## Editorial for ECOO '21 P6 - Problematic Pathways

Remember to use this editorial only when stuck, and not to copy-paste code from it. Please be respectful to the problem author and editorialist.

Submitting an official solution before solving the problem yourself is a bannable offence.

Authors: AQT, ChrisT

For every segment between and , we can either direct from to or we can direct it from to . This means that every segment has two different states. So, we can try all different configuration and find the minimal one. We can find the number of pairs for each configuration in time.

Time complexity: We can think about this problem as partitioning the segments into multiple contiguous parts where every segment in one part has the same orientation and different orientation from the adjacent contiguous parts. We will try to apply dynamic programming to this program. will be a boolean. is true when it is possible to get pairs among the first friends and false otherwise. To find the whether is true or not we can try to consider every suffix where is a contiguous segment described above. So, we have where is the number of pairs of the same element in the subarray . We can quickly compute by adding the number of other elements that is equal to in to . This can be done quickly by having a frequency array. Thus, it is possible to have states and transition.

Time Complexity: Note that for a fixed and , then for all , if is true, then is true. Since, is constant, then we can simulate all together with a bitset by getting the Bitwise Or of shifted to the left by with the current for each .

Time Complexity: where is the word size. In our case, .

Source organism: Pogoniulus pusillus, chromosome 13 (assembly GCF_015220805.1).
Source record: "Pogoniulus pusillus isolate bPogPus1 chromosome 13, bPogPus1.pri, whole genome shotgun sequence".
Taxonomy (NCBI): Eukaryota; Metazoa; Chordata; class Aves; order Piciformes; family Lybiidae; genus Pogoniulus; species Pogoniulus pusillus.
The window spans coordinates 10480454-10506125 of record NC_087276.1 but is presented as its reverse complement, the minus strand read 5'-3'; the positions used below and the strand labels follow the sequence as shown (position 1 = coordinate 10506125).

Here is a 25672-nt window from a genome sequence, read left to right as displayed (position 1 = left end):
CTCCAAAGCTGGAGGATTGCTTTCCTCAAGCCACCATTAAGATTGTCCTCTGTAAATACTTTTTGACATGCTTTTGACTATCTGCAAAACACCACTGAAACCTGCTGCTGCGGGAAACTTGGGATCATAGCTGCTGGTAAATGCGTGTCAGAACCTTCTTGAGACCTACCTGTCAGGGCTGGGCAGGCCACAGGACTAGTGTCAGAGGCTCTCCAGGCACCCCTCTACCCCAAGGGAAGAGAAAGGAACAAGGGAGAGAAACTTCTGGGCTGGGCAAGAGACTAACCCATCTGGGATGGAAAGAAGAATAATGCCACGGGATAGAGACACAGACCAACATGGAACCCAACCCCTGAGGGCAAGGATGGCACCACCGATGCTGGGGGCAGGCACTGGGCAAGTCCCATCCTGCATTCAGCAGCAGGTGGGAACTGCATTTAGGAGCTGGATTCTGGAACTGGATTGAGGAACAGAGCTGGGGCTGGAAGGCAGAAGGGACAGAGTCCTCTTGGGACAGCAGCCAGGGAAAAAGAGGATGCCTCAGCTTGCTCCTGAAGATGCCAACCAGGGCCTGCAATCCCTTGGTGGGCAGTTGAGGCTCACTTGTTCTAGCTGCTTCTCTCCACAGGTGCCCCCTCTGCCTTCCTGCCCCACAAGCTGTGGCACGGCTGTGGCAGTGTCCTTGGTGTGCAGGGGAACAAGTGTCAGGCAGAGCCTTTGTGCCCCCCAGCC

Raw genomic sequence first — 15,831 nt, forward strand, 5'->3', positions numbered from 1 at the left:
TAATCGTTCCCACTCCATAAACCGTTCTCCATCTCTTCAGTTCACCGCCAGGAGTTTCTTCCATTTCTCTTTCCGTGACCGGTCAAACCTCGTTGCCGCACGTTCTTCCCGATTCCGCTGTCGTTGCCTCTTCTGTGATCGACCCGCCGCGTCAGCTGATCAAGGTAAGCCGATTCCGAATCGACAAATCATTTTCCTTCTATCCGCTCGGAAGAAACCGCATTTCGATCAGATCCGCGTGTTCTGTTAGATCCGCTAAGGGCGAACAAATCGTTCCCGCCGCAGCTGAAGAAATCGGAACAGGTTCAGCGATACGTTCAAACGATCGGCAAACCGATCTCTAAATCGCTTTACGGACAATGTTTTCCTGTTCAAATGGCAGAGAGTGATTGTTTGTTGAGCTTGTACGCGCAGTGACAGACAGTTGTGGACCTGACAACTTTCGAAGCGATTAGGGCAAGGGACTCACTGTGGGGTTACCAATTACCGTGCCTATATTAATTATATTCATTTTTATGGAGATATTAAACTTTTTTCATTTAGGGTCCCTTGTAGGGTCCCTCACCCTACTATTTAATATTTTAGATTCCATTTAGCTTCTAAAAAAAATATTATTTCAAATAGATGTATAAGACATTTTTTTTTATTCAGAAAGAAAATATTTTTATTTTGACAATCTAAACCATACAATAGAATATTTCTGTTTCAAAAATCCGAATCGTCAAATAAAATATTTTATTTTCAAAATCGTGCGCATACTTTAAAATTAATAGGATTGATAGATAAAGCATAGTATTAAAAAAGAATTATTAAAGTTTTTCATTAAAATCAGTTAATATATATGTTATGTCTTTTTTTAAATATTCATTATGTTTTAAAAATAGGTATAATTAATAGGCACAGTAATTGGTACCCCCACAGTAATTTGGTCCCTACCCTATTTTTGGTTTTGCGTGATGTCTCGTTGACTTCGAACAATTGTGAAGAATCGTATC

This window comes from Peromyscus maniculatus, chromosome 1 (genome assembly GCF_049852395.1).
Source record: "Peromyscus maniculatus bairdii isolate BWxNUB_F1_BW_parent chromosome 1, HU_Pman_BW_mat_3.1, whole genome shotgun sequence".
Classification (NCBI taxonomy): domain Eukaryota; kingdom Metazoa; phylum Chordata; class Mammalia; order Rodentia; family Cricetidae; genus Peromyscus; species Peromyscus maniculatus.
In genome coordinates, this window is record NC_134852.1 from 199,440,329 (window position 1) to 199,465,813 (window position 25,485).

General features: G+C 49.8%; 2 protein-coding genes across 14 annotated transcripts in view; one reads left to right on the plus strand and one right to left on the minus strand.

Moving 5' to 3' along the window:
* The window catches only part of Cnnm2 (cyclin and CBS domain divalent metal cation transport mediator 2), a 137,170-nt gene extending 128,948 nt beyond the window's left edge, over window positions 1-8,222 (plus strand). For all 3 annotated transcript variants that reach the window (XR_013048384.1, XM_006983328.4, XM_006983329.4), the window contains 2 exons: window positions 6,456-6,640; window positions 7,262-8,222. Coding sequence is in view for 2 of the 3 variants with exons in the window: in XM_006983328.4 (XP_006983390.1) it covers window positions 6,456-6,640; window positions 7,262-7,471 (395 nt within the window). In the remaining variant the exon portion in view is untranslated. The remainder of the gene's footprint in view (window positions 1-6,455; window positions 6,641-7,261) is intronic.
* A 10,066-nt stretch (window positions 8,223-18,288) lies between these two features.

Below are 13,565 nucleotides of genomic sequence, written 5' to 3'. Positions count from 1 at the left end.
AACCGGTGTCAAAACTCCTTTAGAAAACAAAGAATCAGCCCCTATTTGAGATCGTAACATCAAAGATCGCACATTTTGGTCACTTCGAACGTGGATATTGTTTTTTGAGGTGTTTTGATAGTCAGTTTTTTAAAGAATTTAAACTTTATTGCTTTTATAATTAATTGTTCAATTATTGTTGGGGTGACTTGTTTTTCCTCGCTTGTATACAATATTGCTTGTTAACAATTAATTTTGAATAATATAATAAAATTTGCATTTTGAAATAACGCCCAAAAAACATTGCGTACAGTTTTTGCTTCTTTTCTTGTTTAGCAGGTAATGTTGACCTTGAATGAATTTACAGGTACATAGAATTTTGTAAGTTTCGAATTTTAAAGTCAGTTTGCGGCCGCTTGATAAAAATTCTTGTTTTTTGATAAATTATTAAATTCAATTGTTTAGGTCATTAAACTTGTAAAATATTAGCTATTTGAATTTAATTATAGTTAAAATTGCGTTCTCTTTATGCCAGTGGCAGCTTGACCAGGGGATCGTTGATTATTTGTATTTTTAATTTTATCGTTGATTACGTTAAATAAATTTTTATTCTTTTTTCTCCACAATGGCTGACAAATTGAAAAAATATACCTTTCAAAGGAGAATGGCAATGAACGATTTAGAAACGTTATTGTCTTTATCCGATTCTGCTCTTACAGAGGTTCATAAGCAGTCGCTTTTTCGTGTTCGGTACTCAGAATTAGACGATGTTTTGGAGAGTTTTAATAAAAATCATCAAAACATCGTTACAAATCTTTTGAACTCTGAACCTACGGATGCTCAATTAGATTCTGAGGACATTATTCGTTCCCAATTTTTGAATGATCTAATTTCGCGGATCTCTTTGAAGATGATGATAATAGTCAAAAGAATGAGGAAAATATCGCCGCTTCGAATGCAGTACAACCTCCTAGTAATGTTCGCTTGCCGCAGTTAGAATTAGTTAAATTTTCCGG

Note that we have states, so we cannot compute all the states if we want to solve for . We want to find some structure of that allows us to compute less states. Define to be minimal such that , define to be the maximal such that , define to be the maximal such that , . We can calculate , , in time. Define recursively as and . We claim that is large for large . Some intuition for this is: , will be extended if there exists such that and . Since is bounded by , and is large for by induction, such a segment must exist.

Once we have that is large, for , we can only compute states where , which turns out to be very few states for , but this is not enough for full points.

Note that since we are only considering states where is very large, the number of that we can transition to from is very small. For each , we can precompute the order in which we can transition to for all in time. Then, when solving for , we can binary search for the first in the order that we can transition to, instead of looping over all possible transitions. With these observations, we compute far less states than in the Subtask 4 solution, and compute each state much faster, allowing us to solve for . Let be the number of states we visit, and be the number of such that we visit a state :